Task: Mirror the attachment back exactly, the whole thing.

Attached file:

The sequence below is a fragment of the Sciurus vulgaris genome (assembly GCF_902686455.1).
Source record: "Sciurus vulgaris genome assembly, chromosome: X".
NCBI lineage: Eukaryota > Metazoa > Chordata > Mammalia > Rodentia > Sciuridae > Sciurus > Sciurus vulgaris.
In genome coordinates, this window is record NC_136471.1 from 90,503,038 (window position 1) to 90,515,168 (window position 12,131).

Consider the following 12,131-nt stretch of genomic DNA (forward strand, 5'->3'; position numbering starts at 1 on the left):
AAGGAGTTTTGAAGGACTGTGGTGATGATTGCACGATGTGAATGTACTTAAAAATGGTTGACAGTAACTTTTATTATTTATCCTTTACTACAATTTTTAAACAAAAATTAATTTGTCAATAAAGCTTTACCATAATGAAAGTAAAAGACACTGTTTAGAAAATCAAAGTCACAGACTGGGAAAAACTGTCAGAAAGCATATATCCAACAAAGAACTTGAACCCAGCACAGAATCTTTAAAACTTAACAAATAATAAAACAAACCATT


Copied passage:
The sequence below is a fragment of the Sciurus vulgaris genome (assembly GCF_902686455.1).
Source record: "Sciurus vulgaris genome assembly, chromosome: X".
NCBI lineage: Eukaryota > Metazoa > Chordata > Mammalia > Rodentia > Sciuridae > Sciurus > Sciurus vulgaris.
In genome coordinates, this window is record NC_136471.1 from 90,503,038 (window position 1) to 90,515,168 (window position 12,131).

Consider the following 12,131-nt stretch of genomic DNA (forward strand, 5'->3'; position numbering starts at 1 on the left):
AAGGAGTTTTGAAGGACTGTGGTGATGATTGCACGATGTGAATGTACTTAAAAATGGTTGACAGTAACTTTTATTATTTATCCTTTACTACAATTTTTAAACAAAAATTAATTTGTCAATAAAGCTTTACCATAATGAAAGTAAAAGACACTGTTTAGAAAATCAAAGTCACAGACTGGGAAAAACTGTCAGAAAGCATATATCCAACAAAGAACTTGAACCCAGCACAGAATCTTTAAAACTTAACAAATAATAAAACAAACCATT